Not everyone is mentally strong enough to deal with this insight (especially children). That is where religion has a role in modern society and I wouldn’t deny anyone their comfortable illusion, if that is what they want from life.

      I haven’t had a lot of experience with children but from the experience I’ve had I think people often underestimate them. A radio personality I like tells a story about parents who thought long and hard about how to explain to their children that one of their friends was gay and was married to another man. They were concerned that the children would find it so hard to deal with, be distressed, etc. They told their kids and the response was “two dads? cool… can we go back to watching TV now?” I think we might see the same with religion, that most children can do without it and can even understand why some people need made up stories a lot easier than we might think.

  15. Oh how I wish some kind person had sat down with me ears before I finall realised it was all wrong at the age of 47.

    When I look at the wasted time, money, opportunities I absolutely wince!

    To all those hesitating out there get on with it – the gratitude you will earn will make it worthwhile!

  16. If they state that they care whether their beliefs are true then touché! If they are nice, harmless people who just want to believe because it makes them feel good, then diplomacy may be more the order of the day.

  17. I think it’s a difficult one, and context/timing is everything. A very close friend lost her father very suddenly, and in the first shock of grief one of the many things she said was, “I know in my heart I will see him again.” I would have felt like one hell of a cow for saying, “well, actually there’s no evidence to support that view.” So I said nothing. This friend knows that I am an atheist, and ramming my standpoint down her throat at that point would have felt like the equivalent of a religious person telling me “they’re in a better place” when I lost a friend in his 30s – something which has happened to me.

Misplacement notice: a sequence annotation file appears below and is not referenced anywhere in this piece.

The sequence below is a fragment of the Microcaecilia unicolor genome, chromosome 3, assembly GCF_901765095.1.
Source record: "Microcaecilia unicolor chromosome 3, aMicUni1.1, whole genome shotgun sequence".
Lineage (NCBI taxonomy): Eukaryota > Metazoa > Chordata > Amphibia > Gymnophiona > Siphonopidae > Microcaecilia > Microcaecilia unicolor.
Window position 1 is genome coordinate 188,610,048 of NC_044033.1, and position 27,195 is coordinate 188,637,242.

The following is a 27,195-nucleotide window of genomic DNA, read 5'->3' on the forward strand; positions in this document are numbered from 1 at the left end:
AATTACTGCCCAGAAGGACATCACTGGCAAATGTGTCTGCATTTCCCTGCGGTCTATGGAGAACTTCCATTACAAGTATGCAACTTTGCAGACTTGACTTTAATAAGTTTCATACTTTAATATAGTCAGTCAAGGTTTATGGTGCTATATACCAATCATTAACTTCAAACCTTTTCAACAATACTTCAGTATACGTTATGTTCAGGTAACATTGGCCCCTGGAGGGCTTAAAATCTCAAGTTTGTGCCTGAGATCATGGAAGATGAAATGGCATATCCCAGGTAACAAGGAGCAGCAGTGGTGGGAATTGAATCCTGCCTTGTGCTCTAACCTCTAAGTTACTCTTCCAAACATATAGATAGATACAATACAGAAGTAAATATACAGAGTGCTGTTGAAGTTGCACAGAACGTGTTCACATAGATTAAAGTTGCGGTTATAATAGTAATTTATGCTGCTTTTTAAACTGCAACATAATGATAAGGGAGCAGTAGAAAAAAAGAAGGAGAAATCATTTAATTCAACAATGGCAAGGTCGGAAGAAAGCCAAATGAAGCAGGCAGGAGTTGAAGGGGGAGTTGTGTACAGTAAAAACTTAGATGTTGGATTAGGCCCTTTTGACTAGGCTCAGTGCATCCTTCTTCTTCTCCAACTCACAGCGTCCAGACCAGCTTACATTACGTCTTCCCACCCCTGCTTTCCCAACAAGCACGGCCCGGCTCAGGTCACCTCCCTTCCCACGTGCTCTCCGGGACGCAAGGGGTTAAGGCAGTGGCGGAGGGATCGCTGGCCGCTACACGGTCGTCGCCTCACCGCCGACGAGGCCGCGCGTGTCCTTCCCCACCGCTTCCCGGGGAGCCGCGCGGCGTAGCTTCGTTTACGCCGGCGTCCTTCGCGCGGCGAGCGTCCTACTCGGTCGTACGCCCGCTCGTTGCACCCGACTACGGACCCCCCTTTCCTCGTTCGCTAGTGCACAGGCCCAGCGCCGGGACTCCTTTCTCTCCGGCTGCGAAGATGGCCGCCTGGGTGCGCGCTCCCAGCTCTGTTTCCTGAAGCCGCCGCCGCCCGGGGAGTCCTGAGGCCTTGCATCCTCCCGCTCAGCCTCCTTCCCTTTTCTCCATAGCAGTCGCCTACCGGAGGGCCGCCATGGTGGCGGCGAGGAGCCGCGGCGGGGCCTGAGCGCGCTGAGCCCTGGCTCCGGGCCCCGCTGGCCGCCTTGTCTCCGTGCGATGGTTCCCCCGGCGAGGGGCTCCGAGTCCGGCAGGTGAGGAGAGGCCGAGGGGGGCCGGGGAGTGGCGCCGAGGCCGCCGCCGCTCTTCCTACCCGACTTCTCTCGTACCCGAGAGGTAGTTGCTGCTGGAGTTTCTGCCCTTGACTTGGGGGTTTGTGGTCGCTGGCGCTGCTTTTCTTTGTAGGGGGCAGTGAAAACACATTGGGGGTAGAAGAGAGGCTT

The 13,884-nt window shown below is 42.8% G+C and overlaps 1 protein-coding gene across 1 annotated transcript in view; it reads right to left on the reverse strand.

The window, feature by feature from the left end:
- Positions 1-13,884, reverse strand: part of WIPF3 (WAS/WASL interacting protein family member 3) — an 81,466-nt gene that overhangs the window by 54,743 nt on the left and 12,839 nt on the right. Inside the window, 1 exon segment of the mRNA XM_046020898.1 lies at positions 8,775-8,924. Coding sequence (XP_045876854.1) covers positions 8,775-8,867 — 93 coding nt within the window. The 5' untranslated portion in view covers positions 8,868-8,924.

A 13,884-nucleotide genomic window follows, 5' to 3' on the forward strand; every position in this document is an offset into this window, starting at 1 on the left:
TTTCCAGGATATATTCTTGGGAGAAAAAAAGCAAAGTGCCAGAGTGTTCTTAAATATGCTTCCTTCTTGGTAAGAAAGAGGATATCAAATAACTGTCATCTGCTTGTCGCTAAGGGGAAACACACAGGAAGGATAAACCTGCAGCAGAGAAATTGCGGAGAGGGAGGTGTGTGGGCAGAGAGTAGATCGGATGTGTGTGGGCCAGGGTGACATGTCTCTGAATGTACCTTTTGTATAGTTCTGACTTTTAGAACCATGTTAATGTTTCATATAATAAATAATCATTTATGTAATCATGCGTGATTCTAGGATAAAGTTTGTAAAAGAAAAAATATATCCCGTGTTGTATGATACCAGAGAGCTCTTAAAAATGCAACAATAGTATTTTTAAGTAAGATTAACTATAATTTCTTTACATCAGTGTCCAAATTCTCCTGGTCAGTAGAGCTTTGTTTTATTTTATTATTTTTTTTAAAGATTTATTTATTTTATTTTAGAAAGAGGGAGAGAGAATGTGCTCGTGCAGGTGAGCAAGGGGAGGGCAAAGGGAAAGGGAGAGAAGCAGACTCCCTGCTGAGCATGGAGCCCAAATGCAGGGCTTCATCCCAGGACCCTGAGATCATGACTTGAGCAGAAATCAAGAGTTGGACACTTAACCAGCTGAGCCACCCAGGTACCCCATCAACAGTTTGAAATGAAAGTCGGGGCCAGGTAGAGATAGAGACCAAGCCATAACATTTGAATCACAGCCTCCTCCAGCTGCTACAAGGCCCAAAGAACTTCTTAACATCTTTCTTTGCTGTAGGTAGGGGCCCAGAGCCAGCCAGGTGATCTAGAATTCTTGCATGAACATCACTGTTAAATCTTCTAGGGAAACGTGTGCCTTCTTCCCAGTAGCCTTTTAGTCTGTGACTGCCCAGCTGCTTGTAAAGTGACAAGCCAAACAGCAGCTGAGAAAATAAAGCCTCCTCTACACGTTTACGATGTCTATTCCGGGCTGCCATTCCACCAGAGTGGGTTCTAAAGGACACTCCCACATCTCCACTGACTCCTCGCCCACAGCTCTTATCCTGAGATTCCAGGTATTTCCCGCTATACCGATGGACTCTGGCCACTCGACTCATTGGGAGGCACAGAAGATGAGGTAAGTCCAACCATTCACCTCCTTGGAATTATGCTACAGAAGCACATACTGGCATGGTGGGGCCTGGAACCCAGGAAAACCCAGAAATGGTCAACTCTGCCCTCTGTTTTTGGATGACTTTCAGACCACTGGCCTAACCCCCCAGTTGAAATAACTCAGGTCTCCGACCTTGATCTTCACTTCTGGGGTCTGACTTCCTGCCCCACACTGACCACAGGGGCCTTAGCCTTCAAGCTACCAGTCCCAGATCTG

18. MitochondrialAdam #21

    That is where religion has a role in modern society and I wouldn’t deny anyone their comfortable illusion, if that is what they want from life.

    Yes I too would leave believers alone, – if they left us alone. But they don’t. When they start flying planes into buildings, letting off bombs in crowded cities, stopping scientific research,filling kids with nonsense about reality, generally telling the poor to put up with their lot, and opposing sexual choices and contraception, then they have to be countered.

    I was about 5 when I was talked out of my “faith”. I came home from primary school, full of Jesus and angels. My mother made some remark to the effect that: ” Oh we don’t believe in all that nonsense. ” That was enough. No existential crisis, just the time to go and play cowboys and Indians !